Biography of Victor Pasmore
Known as the last surviving great British artist of his generation, Victor Pasmore was a true pioneer in the development of abstract art, both in Britain and worldwide. Born to a wealthy family in 1908 in Surrey, England, Pasmore began showing talent for painting from an early age. He attended Harrow School, where he studied 20th century art, and developed a particular taste for the styles of Georges Braque, Pablo Picasso, Henri Matisse, and Pierre Bonnard. He moved to London in 1927 where he immersed himself in the art world by attending evening classes at the Central School of Arts and Crafts, making habitual visits to the TATE, and frequenting London art dealers.
Victor Pasmore’s early works consisted of traditional landscapes and still-lives. He often chose to depict Thames-side gardens in mist or snow, and drew inspiration from shifting viewpoints and exploring post-impressionist styles like pointillism. Come the end of World War II Pasmore changed his work radically, making a switch to abstract art. His early abstract works were rich and glowing in color, and consisted of landscape depictions using lyrical square and spiral motifs. As the years passed, his paintings became increasingly non-representational, characterized by an elegant simplicity and a more limited color palette. In the 1960’s Pasmore became a key figure in the revival of Constructivism in British art, as he started making reliefs using painted plywood to create large, architectural scale structure.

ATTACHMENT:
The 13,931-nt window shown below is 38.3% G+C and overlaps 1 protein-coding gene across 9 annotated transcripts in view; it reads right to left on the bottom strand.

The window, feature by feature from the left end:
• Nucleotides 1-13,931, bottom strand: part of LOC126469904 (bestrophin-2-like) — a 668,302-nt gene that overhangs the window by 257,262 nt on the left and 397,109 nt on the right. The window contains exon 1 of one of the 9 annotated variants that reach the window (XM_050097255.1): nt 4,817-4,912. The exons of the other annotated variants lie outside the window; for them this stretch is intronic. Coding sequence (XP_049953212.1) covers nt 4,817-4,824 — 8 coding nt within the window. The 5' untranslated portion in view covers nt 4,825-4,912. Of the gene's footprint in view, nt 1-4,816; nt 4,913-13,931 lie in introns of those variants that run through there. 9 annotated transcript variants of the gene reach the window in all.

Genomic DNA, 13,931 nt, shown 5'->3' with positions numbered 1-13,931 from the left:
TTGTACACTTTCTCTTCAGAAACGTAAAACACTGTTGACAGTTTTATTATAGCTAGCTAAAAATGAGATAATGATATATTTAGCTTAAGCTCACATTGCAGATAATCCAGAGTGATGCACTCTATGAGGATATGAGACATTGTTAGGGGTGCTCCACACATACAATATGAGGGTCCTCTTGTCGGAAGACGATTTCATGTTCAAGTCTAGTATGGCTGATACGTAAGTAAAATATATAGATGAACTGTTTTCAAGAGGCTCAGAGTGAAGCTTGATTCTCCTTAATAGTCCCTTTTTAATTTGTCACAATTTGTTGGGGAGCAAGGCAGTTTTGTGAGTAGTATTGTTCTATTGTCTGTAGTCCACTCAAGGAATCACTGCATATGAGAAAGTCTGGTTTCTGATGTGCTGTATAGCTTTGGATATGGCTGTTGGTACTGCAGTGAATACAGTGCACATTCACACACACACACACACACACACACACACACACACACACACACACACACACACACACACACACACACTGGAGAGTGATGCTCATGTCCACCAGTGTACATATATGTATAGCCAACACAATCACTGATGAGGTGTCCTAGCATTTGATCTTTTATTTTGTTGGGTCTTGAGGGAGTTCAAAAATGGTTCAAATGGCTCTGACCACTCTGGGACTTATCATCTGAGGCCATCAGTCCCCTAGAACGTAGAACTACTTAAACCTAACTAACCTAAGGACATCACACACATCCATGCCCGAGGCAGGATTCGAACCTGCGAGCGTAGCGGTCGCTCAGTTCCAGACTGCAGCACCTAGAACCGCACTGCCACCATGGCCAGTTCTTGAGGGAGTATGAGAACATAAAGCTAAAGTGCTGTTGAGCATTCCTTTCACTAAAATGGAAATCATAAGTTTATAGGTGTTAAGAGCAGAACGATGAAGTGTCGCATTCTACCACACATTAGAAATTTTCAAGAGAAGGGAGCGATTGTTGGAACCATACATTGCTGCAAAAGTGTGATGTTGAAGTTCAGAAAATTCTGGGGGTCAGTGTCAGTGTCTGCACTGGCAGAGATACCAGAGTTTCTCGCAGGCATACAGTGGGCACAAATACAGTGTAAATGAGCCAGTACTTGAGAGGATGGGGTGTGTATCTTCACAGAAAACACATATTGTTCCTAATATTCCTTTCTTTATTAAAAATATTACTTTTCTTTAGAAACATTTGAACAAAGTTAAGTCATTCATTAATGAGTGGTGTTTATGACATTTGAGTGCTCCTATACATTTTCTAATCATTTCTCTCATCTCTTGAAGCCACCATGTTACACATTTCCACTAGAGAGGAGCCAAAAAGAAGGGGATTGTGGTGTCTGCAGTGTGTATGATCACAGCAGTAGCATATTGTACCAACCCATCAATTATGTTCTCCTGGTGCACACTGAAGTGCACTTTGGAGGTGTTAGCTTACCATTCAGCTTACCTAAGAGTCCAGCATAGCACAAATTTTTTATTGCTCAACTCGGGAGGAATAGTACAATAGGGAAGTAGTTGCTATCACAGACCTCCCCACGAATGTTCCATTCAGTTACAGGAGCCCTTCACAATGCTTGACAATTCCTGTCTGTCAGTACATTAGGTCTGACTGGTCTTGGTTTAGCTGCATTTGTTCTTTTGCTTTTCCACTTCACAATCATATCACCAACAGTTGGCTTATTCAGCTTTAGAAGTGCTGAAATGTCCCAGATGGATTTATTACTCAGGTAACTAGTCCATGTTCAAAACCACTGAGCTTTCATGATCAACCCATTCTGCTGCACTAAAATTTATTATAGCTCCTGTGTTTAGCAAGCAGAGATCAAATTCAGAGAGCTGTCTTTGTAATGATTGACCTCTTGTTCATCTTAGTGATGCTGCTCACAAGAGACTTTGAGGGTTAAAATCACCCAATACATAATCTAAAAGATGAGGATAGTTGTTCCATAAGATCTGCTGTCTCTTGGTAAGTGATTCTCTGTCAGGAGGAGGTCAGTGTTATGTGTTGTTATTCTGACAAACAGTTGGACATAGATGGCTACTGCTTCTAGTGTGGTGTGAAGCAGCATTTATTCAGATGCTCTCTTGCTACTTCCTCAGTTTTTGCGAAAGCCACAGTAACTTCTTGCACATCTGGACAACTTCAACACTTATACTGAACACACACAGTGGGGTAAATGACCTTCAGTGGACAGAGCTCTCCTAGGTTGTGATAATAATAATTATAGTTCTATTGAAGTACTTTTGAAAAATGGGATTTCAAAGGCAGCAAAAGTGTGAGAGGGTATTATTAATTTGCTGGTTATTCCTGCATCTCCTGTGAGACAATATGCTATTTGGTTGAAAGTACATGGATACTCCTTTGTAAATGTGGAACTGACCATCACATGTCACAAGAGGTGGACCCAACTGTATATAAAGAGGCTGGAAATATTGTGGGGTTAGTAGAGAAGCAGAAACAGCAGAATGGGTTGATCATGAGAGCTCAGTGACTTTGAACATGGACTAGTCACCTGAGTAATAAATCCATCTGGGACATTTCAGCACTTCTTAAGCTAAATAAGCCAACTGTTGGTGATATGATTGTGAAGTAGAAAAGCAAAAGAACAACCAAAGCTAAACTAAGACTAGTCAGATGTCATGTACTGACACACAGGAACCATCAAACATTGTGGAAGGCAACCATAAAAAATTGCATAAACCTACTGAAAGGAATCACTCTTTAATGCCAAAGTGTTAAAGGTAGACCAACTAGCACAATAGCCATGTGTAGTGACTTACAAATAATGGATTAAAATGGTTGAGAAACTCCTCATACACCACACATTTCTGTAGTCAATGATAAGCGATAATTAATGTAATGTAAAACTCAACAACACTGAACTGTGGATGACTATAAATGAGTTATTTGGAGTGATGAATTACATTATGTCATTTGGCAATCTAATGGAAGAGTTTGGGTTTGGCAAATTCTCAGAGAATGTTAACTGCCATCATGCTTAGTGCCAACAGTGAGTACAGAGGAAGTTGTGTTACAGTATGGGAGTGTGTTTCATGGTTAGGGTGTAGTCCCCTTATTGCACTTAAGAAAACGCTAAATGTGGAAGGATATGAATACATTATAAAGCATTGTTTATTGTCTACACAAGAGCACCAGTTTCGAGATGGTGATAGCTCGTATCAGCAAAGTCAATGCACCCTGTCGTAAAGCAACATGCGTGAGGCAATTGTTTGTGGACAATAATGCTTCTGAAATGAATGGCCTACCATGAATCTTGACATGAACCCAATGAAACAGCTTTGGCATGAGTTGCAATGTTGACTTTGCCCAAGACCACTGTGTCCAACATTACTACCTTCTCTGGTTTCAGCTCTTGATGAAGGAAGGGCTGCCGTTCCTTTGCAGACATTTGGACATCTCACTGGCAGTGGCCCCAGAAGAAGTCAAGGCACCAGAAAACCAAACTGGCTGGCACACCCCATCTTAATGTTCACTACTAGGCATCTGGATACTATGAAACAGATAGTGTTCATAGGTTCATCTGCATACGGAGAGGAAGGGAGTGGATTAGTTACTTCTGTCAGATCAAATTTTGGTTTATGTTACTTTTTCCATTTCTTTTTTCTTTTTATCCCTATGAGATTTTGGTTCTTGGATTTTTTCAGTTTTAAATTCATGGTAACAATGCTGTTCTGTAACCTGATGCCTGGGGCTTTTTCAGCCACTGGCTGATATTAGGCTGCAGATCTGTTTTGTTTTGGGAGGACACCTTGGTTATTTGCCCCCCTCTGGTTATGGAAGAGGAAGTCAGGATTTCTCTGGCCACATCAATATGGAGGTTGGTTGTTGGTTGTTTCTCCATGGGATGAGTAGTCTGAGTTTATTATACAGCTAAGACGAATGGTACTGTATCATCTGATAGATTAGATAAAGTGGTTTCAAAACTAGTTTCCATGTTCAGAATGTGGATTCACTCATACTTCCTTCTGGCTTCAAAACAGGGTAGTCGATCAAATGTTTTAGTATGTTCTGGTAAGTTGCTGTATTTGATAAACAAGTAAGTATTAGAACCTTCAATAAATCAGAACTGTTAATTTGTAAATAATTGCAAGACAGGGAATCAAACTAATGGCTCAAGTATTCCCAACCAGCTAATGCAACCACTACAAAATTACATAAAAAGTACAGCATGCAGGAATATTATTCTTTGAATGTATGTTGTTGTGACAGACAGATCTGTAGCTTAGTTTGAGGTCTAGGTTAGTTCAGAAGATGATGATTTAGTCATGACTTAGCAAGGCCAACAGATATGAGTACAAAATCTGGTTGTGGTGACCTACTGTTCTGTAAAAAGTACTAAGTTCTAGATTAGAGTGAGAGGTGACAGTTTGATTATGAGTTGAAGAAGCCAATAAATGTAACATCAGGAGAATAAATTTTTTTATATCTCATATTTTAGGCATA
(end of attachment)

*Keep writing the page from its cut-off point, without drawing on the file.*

Many exhibitions and retrospectives have been dedicated to Victor Pasmore throughout his lifetime and after his death in 1998. Today his work can be found in the collections of the Tate Britain and the Royal Academy of Arts in London, Museum of Modern Art in New York, the Yale Center for British Art and numerous other galleries throughout Britain. Pasmore represented Britain at the 1961 Venice Biennale, and also participated in documenta II 1959 in Kassel.